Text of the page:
CALIFORNIA | LOCAL
July 18, 2008 |
A high-profile attorney to Hollywood's rich and famous was so determined to crush his opponents in a bitter child-support battle he was fighting on behalf of his billionaire client that he resorted to an illegal wiretap conducted by private eye Anthony Pellicano, a prosecutor told jurors Thursday.
CALIFORNIA | LOCAL
September 23, 2008 |
A U.S. district judge in Los Angeles on Monday rejected a request for a new trial by an attorney for Hollywood private eye Anthony Pellicano, who alleged jurors may have been influenced by a prosecutor's comment outside trial and by an Internet blog.
October 24, 1992 |
Walt Disney Co. won its legal battle Friday with rival MGM studio to continue using MGM's name in theme parks, even when they include a working production facility. But Disney was unable to prevent a separate firm, MGM Grand Inc., from using the name in an amusement park planned for Las Vegas. Los Angeles Superior Court Judge Curtis Rappe upheld Disney's claim that a 1985 agreement with MGM gives Disney exclusive worldwide rights to use the MGM name in movie-based theme parks.
July 7, 1992 |
Testifying as a defendant in a lawsuit accusing him and Walt Disney Co. of improperly using the name of a competitor at a Florida theme park and production facility, Disney Chairman Michael D. Eisner said Monday that he always intended for the facility to include a working studio. To operate the Disney-MGM Studios in Orlando as anything but a studio producing genuine movie and television entertainment would court commercial disaster, Eisner testified in Los Angeles Superior Court.
February 28, 1991 |
Attorney Howard Weitzman said he and about 65 fellow lawyers plan to dissolve the 39-year-old Wyman, Bautzer, Kuchel & Silbert law firm and join Chicago-based Katten Muchin & Zavis. The Los Angeles lawyers will join Katten Muchin's existing, 10-attorney West Coast operation. The Chicago firm will be renamed Katten Muchin Zavis & Weitzman, and Weitzman will be named chairman of its national executive committee.
August 23, 2003 |
DaimlerChrysler said Friday that it had agreed to pay $300 million to settle a class-action lawsuit filed by investors over the 1998 merger of Daimler-Benz and Chrysler Corp. The automaker said it believed the suit seeking $22 billion was groundless, but it agreed to the settlement because "a local jury could reach a different conclusion." Insurance is expected to cover $220 million of the payment.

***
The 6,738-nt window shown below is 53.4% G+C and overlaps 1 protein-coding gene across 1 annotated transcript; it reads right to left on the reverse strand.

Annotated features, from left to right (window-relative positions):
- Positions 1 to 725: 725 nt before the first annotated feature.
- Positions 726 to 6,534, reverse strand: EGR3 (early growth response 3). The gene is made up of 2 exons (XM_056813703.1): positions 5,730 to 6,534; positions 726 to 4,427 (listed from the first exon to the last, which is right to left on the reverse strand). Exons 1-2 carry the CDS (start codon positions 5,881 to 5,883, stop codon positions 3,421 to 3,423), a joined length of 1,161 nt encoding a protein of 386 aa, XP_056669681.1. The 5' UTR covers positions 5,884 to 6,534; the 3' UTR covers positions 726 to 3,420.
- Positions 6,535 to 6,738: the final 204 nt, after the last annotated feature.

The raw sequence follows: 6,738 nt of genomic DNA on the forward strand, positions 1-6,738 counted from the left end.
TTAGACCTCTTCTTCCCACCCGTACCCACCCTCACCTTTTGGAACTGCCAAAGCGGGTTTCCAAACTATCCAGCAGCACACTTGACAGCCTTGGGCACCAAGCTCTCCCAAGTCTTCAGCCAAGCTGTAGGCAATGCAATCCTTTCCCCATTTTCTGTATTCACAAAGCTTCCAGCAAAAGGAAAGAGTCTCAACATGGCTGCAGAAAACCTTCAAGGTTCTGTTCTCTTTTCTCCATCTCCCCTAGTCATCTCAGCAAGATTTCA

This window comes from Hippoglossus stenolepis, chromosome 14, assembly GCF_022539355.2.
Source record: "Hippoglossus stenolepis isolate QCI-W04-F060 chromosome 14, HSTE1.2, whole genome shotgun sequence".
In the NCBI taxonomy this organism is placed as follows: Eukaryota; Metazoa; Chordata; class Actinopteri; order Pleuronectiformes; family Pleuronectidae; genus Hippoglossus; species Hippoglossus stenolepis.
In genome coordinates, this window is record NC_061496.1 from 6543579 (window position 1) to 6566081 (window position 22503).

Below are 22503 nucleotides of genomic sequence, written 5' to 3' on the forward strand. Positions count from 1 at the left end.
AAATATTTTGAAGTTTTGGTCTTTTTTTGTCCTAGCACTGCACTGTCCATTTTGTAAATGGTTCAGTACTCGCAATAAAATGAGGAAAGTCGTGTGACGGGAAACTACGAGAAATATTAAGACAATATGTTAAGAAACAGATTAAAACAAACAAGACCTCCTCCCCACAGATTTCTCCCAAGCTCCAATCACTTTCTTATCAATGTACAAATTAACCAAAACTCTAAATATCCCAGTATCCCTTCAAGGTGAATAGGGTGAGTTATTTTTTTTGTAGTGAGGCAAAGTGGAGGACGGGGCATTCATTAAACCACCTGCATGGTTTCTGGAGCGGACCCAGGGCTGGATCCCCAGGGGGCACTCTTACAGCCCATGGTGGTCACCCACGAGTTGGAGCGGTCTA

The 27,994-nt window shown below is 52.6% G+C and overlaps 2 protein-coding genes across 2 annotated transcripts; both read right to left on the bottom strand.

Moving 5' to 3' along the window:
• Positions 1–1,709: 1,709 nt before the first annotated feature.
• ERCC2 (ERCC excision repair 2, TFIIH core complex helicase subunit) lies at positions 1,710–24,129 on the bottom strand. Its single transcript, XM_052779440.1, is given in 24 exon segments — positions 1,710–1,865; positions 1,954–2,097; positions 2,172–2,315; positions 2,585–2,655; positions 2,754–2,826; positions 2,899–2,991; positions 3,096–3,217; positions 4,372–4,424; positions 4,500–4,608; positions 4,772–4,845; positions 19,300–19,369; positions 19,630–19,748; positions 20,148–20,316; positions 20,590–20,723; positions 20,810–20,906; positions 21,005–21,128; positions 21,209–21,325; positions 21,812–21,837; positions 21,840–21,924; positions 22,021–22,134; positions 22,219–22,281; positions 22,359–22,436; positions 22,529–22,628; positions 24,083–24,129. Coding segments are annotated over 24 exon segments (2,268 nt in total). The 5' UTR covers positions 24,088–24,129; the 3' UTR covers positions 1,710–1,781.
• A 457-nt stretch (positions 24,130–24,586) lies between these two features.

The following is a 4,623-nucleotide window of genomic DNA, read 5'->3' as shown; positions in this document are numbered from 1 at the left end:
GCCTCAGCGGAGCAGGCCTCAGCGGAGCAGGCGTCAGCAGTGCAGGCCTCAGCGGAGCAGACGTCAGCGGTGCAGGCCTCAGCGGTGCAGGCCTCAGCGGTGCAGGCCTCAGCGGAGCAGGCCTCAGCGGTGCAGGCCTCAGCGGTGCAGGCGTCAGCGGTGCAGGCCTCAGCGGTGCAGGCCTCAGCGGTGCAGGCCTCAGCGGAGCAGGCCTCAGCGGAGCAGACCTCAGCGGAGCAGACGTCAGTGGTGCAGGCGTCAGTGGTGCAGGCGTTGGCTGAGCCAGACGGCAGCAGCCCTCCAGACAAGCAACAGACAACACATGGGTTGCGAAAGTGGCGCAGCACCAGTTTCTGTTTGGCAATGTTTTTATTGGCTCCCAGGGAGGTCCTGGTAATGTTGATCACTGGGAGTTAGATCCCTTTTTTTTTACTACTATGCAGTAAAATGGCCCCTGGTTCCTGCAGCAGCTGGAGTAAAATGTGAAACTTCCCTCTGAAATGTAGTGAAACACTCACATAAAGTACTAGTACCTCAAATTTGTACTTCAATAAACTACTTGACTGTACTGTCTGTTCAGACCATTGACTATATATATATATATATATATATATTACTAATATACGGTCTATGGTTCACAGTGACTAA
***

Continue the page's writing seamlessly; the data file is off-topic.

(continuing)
July 17, 1994
Terry Christensen , Los Angeles lawyer , and Jane Pisano, dean of USC's School of Public Administration and USC's vice president for external relations. Christensen recommends tax incentives to spur small businesses, which are the engine of economic growth and create most of the new jobs in the region. "We have a 1% gross revenue tax in the city of Los Angeles that is particularly onerous," he says. The tax is not on profit but on every dollar a business owner takes in.
December 18, 1988
Gary B. Nash (UCLA) replies: In his book, "Reconstruction," Eric Foner is concerned with the attempt to achieve social justice and racial equality in America after the Civil War--a struggle that is still going on. In reviewing the book, I pointed out how D. W. Griffith's "The Birth of a Nation" popularized the rabidly anti-black views of Reconstruction created by historians in the early 20th Century. David H. Shepard cares little about this. More important to him is my omitting The from "The Birth of a Nation" and confusing the roles of Mae Marsh and Lillian Gish (who played sisters similarly assaulted by hulking black men)
May 3, 1994 |
The city of Los Angeles could reduce by nearly a third the $140.5 million it pays annually to settle lawsuits and workers' compensation claims if it handled the cases more like private businesses and some other public agencies, a private task force said Monday. Los Angeles suffers a much higher rate of claims for workers' injuries than other cities and counties and does insufficient investigation before paying most of the demands, the task force concluded.
December 2, 2003 |
Billionaire investor Kirk Kerkorian was not defrauded by Daimler-Benz in its 1998 combination with Chrysler Corp. and held company shares too long while their value dropped, lawyers for DaimlerChrysler told a judge Monday. Kerkorian is trying to victimize DaimlerChrysler stockholders by making them pay for his investment error, Jonathan Lerner, an attorney for the world's fifth-largest carmaker, told U.S. District Judge Joseph J. Farnan Jr.